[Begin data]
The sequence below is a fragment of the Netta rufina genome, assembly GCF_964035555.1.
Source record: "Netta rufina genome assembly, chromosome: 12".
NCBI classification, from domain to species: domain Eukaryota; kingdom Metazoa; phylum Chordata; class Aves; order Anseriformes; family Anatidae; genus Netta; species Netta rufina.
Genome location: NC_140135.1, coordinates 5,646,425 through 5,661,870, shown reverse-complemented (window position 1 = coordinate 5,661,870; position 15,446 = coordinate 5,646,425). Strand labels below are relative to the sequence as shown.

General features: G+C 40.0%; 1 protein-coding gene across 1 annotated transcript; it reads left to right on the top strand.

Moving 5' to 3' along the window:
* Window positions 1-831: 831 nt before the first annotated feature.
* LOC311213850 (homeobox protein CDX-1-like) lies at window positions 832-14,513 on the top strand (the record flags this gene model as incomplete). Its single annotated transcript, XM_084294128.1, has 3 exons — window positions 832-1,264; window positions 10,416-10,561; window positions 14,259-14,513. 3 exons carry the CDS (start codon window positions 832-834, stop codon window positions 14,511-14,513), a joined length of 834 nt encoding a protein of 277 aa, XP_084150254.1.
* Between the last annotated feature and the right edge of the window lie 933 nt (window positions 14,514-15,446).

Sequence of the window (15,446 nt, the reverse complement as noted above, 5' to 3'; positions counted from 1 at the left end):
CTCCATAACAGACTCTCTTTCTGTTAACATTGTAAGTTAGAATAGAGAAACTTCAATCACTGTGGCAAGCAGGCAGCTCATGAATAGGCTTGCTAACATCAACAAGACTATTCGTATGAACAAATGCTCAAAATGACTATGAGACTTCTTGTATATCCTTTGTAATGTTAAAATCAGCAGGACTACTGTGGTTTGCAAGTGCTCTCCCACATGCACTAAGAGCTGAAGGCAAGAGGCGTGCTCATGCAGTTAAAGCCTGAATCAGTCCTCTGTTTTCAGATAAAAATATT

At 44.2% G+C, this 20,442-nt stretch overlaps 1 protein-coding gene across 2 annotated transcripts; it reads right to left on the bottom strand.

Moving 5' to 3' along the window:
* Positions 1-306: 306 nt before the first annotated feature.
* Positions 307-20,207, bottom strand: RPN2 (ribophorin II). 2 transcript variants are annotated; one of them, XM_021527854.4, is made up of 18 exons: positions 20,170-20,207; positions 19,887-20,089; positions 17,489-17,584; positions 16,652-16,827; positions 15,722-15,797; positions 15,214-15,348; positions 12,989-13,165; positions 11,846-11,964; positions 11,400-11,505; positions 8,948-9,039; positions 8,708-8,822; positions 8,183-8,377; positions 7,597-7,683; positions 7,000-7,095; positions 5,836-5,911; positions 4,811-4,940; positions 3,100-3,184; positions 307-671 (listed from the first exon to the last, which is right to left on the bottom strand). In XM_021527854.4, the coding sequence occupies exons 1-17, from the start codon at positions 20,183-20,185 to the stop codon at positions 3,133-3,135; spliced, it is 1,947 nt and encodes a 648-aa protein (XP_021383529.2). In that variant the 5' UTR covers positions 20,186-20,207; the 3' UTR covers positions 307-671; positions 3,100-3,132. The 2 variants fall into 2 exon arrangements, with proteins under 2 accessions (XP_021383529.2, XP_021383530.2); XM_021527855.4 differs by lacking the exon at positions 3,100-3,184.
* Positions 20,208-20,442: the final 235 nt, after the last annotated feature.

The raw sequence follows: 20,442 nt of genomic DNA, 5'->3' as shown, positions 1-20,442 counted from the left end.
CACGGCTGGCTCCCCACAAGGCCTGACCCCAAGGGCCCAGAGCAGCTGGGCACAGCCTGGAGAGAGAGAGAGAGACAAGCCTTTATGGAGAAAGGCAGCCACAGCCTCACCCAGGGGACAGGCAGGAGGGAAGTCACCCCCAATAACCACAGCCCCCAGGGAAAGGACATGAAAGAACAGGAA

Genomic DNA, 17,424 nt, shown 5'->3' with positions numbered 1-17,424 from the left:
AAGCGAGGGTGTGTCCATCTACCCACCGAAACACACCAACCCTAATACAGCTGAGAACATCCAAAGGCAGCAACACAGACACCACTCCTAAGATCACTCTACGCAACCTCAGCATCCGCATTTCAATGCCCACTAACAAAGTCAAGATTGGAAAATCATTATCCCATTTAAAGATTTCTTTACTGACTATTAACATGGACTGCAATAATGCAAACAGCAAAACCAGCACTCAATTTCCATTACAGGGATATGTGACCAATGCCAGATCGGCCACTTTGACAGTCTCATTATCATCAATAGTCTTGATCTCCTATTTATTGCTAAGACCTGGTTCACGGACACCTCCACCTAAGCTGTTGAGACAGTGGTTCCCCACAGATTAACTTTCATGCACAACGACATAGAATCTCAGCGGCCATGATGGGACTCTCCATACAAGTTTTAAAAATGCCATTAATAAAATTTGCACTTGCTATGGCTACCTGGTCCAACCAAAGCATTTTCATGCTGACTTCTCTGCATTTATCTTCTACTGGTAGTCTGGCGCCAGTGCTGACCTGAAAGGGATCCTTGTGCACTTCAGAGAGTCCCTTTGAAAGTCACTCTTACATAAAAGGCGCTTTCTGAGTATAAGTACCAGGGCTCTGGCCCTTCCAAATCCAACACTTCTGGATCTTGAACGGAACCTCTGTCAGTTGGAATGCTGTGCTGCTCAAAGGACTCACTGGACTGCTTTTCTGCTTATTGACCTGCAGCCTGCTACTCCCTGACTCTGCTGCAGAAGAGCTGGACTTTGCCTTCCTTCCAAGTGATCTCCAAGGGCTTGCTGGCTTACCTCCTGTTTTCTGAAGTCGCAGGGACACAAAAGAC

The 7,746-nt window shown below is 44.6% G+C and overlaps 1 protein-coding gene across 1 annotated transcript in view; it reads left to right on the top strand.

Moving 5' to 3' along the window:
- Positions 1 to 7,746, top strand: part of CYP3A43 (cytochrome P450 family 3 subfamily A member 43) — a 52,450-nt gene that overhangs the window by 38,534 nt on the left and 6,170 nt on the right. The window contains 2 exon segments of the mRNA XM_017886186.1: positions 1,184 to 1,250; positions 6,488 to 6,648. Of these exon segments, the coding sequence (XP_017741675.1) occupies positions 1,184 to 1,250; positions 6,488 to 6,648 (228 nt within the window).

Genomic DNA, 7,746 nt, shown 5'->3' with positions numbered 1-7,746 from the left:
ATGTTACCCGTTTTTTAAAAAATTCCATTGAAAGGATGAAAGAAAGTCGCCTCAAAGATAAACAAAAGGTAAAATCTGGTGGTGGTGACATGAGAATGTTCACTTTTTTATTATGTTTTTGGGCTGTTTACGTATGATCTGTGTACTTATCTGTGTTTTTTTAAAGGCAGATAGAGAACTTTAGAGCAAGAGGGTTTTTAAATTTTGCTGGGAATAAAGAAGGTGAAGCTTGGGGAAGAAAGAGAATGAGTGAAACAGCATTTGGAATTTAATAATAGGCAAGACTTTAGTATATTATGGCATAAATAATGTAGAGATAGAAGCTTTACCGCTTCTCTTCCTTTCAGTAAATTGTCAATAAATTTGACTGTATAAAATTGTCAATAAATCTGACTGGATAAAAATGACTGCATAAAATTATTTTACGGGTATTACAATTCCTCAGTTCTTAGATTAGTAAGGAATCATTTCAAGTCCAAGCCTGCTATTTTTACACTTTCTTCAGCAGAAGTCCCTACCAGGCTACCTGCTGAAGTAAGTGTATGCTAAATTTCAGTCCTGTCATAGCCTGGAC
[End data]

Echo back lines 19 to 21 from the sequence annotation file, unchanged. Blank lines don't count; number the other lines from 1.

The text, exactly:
Genomic DNA, 17,424 nt, shown 5'->3' with positions numbered 1-17,424 from the left:
AAGCGAGGGTGTGTCCATCTACCCACCGAAACACACCAACCCTAATACAGCTGAGAACATCCAAAGGCAGCAACACAGACACCACTCCTAAGATCACTCTACGCAACCTCAGCATCCGCATTTCAATGCCCACTAACAAAGTCAAGATTGGAAAATCATTATCCCATTTAAAGATTTCTTTACTGACTATTAACATGGACTGCAATAATGCAAACAGCAAAACCAGCACTCAATTTCCATTACAGGGATATGTGACCAATGCCAGATCGGCCACTTTGACAGTCTCATTATCATCAATAGTCTTGATCTCCTATTTATTGCTAAGACCTGGTTCACGGACACCTCCACCTAAGCTGTTGAGACAGTGGTTCCCCACAGATTAACTTTCATGCACAACGACATAGAATCTCAGCGGCCATGATGGGACTCTCCATACAAGTTTTAAAAATGCCATTAATAAAATTTGCACTTGCTATGGCTACCTGGTCCAACCAAAGCATTTTCATGCTGACTTCTCTGCATTTATCTTCTACTGGTAGTCTGGCGCCAGTGCTGACCTGAAAGGGATCCTTGTGCACTTCAGAGAGTCCCTTTGAAAGTCACTCTTACATAAAAGGCGCTTTCTGAGTATAAGTACCAGGGCTCTGGCCCTTCCAAATCCAACACTTCTGGATCTTGAACGGAACCTCTGTCAGTTGGAATGCTGTGCTGCTCAAAGGACTCACTGGACTGCTTTTCTGCTTATTGACCTGCAGCCTGCTACTCCCTGACTCTGCTGCAGAAGAGCTGGACTTTGCCTTCCTTCCAAGTGATCTCCAAGGGCTTGCTGGCTTACCTCCTGTTTTCTGAAGTCGCAGGGACACAAAAGAC

The 7,746-nt window shown below is 44.6% G+C and overlaps 1 protein-coding gene across 1 annotated transcript in view; it reads left to right on the top strand.